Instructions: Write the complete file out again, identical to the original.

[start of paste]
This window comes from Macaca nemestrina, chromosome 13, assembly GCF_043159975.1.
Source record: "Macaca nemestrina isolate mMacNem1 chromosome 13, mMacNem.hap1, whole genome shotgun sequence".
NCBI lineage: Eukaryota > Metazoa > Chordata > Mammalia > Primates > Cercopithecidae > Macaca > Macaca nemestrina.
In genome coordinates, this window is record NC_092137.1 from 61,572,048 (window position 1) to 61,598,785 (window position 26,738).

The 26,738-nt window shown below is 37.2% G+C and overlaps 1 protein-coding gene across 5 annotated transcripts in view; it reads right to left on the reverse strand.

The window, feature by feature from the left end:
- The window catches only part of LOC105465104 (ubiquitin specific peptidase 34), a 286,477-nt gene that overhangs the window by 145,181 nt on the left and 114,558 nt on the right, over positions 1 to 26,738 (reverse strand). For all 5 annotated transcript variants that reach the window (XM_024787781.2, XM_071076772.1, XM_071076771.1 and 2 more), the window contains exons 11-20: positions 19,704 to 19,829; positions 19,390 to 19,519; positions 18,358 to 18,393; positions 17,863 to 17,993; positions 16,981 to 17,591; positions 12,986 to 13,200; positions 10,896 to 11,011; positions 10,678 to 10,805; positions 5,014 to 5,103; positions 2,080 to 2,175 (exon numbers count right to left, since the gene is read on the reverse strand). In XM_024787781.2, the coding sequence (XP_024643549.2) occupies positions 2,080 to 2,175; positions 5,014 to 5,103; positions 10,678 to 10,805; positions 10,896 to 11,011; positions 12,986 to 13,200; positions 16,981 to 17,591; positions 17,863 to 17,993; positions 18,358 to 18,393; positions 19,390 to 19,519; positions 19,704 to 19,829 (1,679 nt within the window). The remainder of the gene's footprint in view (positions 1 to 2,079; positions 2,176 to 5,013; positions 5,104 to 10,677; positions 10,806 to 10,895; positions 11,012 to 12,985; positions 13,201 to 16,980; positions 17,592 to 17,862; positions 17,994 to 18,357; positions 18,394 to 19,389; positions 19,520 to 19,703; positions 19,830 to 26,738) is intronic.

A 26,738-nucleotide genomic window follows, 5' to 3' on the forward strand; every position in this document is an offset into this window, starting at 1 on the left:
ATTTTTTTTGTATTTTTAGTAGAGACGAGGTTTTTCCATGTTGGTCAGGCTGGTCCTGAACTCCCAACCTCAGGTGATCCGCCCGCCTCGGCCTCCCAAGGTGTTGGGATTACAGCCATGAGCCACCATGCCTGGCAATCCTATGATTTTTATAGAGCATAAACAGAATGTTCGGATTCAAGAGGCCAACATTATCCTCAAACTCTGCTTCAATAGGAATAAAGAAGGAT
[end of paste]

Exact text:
This window comes from Macaca nemestrina, chromosome 13, assembly GCF_043159975.1.
Source record: "Macaca nemestrina isolate mMacNem1 chromosome 13, mMacNem.hap1, whole genome shotgun sequence".
NCBI lineage: Eukaryota > Metazoa > Chordata > Mammalia > Primates > Cercopithecidae > Macaca > Macaca nemestrina.
In genome coordinates, this window is record NC_092137.1 from 61,572,048 (window position 1) to 61,598,785 (window position 26,738).

The 26,738-nt window shown below is 37.2% G+C and overlaps 1 protein-coding gene across 5 annotated transcripts in view; it reads right to left on the reverse strand.

The window, feature by feature from the left end:
- The window catches only part of LOC105465104 (ubiquitin specific peptidase 34), a 286,477-nt gene that overhangs the window by 145,181 nt on the left and 114,558 nt on the right, over positions 1 to 26,738 (reverse strand). For all 5 annotated transcript variants that reach the window (XM_024787781.2, XM_071076772.1, XM_071076771.1 and 2 more), the window contains exons 11-20: positions 19,704 to 19,829; positions 19,390 to 19,519; positions 18,358 to 18,393; positions 17,863 to 17,993; positions 16,981 to 17,591; positions 12,986 to 13,200; positions 10,896 to 11,011; positions 10,678 to 10,805; positions 5,014 to 5,103; positions 2,080 to 2,175 (exon numbers count right to left, since the gene is read on the reverse strand). In XM_024787781.2, the coding sequence (XP_024643549.2) occupies positions 2,080 to 2,175; positions 5,014 to 5,103; positions 10,678 to 10,805; positions 10,896 to 11,011; positions 12,986 to 13,200; positions 16,981 to 17,591; positions 17,863 to 17,993; positions 18,358 to 18,393; positions 19,390 to 19,519; positions 19,704 to 19,829 (1,679 nt within the window). The remainder of the gene's footprint in view (positions 1 to 2,079; positions 2,176 to 5,013; positions 5,104 to 10,677; positions 10,806 to 10,895; positions 11,012 to 12,985; positions 13,201 to 16,980; positions 17,592 to 17,862; positions 17,994 to 18,357; positions 18,394 to 19,389; positions 19,520 to 19,703; positions 19,830 to 26,738) is intronic.

A 26,738-nucleotide genomic window follows, 5' to 3' on the forward strand; every position in this document is an offset into this window, starting at 1 on the left:
ATTTTTTTTGTATTTTTAGTAGAGACGAGGTTTTTCCATGTTGGTCAGGCTGGTCCTGAACTCCCAACCTCAGGTGATCCGCCCGCCTCGGCCTCCCAAGGTGTTGGGATTACAGCCATGAGCCACCATGCCTGGCAATCCTATGATTTTTATAGAGCATAAACAGAATGTTCGGATTCAAGAGGCCAACATTATCCTCAAACTCTGCTTCAATAGGAATAAAGAAGGAT